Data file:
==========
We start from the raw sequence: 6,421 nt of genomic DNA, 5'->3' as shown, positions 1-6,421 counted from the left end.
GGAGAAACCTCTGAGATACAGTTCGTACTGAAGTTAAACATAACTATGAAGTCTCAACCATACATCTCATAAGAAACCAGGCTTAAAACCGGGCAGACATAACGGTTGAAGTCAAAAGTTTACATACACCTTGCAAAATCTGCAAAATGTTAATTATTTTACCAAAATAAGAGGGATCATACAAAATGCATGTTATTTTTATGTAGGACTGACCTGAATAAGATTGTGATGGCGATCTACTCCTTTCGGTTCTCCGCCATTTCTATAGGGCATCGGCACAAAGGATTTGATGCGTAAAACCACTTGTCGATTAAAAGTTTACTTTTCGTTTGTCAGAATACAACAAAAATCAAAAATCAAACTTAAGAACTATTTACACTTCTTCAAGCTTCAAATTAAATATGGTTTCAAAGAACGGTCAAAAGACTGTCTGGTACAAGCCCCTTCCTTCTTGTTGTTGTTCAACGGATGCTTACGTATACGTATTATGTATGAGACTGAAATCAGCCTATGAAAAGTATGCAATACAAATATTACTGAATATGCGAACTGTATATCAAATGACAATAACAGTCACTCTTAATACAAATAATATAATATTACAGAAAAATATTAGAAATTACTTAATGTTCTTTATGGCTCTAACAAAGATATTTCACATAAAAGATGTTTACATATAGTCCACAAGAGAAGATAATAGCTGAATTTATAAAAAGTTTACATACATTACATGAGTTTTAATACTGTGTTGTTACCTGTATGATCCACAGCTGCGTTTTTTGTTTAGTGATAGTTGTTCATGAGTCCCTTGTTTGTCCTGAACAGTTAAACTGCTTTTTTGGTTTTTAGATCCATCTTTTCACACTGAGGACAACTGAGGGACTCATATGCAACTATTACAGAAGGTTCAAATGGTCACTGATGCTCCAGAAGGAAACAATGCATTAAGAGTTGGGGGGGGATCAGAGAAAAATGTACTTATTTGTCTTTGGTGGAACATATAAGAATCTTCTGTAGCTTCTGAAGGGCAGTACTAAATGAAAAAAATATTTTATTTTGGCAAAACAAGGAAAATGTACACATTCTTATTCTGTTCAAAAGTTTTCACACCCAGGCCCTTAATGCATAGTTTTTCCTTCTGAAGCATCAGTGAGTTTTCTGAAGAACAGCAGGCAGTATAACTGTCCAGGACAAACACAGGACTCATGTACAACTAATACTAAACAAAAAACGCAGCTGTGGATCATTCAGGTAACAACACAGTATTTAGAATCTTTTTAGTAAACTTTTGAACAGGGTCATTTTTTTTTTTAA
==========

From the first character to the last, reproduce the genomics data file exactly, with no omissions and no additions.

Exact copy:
We start from the raw sequence: 6,421 nt of genomic DNA, 5'->3' as shown, positions 1-6,421 counted from the left end.
GGAGAAACCTCTGAGATACAGTTCGTACTGAAGTTAAACATAACTATGAAGTCTCAACCATACATCTCATAAGAAACCAGGCTTAAAACCGGGCAGACATAACGGTTGAAGTCAAAAGTTTACATACACCTTGCAAAATCTGCAAAATGTTAATTATTTTACCAAAATAAGAGGGATCATACAAAATGCATGTTATTTTTATGTAGGACTGACCTGAATAAGATTGTGATGGCGATCTACTCCTTTCGGTTCTCCGCCATTTCTATAGGGCATCGGCACAAAGGATTTGATGCGTAAAACCACTTGTCGATTAAAAGTTTACTTTTCGTTTGTCAGAATACAACAAAAATCAAAAATCAAACTTAAGAACTATTTACACTTCTTCAAGCTTCAAATTAAATATGGTTTCAAAGAACGGTCAAAAGACTGTCTGGTACAAGCCCCTTCCTTCTTGTTGTTGTTCAACGGATGCTTACGTATACGTATTATGTATGAGACTGAAATCAGCCTATGAAAAGTATGCAATACAAATATTACTGAATATGCGAACTGTATATCAAATGACAATAACAGTCACTCTTAATACAAATAATATAATATTACAGAAAAATATTAGAAATTACTTAATGTTCTTTATGGCTCTAACAAAGATATTTCACATAAAAGATGTTTACATATAGTCCACAAGAGAAGATAATAGCTGAATTTATAAAAAGTTTACATACATTACATGAGTTTTAATACTGTGTTGTTACCTGTATGATCCACAGCTGCGTTTTTTGTTTAGTGATAGTTGTTCATGAGTCCCTTGTTTGTCCTGAACAGTTAAACTGCTTTTTTGGTTTTTAGATCCATCTTTTCACACTGAGGACAACTGAGGGACTCATATGCAACTATTACAGAAGGTTCAAATGGTCACTGATGCTCCAGAAGGAAACAATGCATTAAGAGTTGGGGGGGGATCAGAGAAAAATGTACTTATTTGTCTTTGGTGGAACATATAAGAATCTTCTGTAGCTTCTGAAGGGCAGTACTAAATGAAAAAAATATTTTATTTTGGCAAAACAAGGAAAATGTACACATTCTTATTCTGTTCAAAAGTTTTCACACCCAGGCCCTTAATGCATAGTTTTTCCTTCTGAAGCATCAGTGAGTTTTCTGAAGAACAGCAGGCAGTATAACTGTCCAGGACAAACACAGGACTCATGTACAACTAATACTAAACAAAAAACGCAGCTGTGGATCATTCAGGTAACAACACAGTATTTAGAATCTTTTTAGTAAACTTTTGAACAGGGTCATTTTTTTTTTTAA